Tuesday, April 21, 2009
Posted by D. Daniel Sokol
Jay Pil Choi, Michigan State University - Department of Economics and Heiko A. Gerlach, University of Auckland - Department of Economics focus their latest work on International Antitrust Enforcement and Multi-Market Contact.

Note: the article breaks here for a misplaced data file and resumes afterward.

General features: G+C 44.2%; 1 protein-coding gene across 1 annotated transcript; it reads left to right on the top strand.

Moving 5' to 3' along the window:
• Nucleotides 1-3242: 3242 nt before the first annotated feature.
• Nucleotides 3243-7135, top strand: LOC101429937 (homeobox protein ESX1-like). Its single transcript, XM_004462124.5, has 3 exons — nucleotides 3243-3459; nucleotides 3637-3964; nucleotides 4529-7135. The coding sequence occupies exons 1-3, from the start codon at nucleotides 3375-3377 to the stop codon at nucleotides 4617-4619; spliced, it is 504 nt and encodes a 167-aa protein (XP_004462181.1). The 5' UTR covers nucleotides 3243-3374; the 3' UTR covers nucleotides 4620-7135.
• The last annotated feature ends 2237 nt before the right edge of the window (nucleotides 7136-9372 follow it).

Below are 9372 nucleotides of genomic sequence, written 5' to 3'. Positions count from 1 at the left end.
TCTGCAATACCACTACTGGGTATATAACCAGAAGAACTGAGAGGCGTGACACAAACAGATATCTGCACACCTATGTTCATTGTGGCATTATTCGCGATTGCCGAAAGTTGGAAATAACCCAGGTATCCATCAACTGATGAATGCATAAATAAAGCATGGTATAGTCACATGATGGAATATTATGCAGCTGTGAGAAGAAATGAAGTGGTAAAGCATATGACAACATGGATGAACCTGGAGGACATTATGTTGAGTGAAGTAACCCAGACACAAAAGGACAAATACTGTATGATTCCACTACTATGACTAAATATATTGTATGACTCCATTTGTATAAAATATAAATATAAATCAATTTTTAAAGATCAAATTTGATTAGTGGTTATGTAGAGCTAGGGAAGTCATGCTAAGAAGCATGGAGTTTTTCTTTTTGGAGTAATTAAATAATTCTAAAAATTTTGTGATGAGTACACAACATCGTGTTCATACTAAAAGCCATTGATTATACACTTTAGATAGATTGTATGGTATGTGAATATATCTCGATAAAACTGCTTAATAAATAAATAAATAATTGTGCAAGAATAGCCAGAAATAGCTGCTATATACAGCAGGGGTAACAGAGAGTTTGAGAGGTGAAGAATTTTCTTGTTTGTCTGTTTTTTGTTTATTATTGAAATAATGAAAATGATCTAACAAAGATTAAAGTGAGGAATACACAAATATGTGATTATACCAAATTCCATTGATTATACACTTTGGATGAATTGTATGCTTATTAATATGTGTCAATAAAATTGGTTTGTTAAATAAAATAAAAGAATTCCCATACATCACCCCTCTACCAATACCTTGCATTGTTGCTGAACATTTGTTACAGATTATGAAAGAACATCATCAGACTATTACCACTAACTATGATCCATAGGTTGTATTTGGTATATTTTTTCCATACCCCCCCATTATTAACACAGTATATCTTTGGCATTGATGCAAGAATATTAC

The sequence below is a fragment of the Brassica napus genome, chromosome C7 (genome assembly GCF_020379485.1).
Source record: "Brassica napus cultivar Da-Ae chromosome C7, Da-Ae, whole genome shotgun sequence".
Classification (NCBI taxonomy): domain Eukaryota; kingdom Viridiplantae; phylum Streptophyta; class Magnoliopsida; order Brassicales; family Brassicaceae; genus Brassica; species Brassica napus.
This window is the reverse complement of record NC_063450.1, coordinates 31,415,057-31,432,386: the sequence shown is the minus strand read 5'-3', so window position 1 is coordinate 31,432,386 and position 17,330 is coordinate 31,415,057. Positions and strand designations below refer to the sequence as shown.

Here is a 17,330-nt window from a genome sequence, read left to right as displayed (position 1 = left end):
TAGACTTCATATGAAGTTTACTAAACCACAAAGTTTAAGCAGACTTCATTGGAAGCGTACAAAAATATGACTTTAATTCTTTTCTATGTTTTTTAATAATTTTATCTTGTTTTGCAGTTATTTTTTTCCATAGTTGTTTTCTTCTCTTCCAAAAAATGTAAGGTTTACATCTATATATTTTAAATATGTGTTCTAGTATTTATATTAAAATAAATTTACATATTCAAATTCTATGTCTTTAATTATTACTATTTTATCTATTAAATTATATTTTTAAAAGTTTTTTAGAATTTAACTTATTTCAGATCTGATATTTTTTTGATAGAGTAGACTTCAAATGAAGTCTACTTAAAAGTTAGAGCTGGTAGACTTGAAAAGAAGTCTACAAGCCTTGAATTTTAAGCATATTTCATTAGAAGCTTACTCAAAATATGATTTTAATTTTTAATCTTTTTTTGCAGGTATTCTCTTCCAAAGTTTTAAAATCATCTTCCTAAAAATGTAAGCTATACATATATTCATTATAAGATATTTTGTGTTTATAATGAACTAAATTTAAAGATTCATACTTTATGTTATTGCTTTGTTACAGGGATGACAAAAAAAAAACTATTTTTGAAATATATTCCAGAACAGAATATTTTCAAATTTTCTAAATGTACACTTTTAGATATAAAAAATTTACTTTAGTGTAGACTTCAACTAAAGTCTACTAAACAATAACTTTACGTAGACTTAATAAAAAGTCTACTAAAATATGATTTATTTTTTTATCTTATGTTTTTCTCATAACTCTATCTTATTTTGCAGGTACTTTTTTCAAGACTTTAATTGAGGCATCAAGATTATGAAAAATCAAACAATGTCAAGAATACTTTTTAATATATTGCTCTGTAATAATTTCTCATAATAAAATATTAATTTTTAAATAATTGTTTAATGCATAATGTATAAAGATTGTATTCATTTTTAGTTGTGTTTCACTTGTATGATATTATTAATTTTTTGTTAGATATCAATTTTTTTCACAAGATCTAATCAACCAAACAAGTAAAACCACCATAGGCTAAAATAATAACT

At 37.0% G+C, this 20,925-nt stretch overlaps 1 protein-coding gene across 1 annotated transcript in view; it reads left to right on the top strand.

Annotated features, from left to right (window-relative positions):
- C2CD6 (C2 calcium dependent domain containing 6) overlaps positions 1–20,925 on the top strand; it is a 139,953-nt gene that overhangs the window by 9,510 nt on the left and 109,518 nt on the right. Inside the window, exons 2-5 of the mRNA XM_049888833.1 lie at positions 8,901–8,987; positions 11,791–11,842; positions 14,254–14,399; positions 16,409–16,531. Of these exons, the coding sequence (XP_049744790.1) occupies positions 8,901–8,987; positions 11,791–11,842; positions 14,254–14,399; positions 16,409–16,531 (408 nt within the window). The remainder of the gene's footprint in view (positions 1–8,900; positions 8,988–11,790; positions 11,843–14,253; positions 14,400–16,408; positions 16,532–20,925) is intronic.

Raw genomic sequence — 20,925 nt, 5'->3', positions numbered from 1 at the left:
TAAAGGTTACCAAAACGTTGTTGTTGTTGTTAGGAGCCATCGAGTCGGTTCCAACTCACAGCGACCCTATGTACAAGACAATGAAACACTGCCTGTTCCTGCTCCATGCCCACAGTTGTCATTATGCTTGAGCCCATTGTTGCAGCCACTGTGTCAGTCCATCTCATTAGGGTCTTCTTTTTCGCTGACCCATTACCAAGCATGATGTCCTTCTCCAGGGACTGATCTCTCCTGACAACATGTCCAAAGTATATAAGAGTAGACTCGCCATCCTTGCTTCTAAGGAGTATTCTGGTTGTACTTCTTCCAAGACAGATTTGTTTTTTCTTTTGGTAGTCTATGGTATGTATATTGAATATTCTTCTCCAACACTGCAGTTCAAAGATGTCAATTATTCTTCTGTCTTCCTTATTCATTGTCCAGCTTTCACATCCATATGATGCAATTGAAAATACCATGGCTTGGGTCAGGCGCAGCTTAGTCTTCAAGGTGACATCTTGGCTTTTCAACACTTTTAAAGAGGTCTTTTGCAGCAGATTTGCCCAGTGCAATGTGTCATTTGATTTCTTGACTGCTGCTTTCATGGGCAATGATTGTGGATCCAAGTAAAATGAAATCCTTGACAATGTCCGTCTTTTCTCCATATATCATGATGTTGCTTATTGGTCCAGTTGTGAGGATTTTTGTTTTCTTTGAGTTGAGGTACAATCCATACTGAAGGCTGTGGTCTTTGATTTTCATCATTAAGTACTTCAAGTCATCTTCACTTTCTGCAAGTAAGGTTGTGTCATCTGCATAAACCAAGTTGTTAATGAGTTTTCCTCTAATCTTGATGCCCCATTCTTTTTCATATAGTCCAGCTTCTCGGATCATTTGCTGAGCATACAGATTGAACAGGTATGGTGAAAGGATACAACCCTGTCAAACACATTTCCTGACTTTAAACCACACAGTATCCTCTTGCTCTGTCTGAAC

ABSTRACT: This paper analyzes international antitrust enforcement when multinational firms operate in several markets with antitrust authorities in each market. We are concerned with how the sustainability of collusion in one local market is affected by the existence of collusion in other markets when they are linked by demand relationships. The interdependence of collusion sustainability across markets leads to potential externalities in antitrust enforcement across jurisdictions. As a result, cartel prosecution can have a domino effect with the desistance of one cartel triggering the internal break-up of the cartel in the adjacent market. We further find that the equilibrium in antitrust authorities' enforcement decisions may exhibit non-linearity due to a free-rider problem as the global economy is more integrated. We also analyze the equilibrium antitrust enforcement and compare it with the globally optimal antitrust enforcement policy.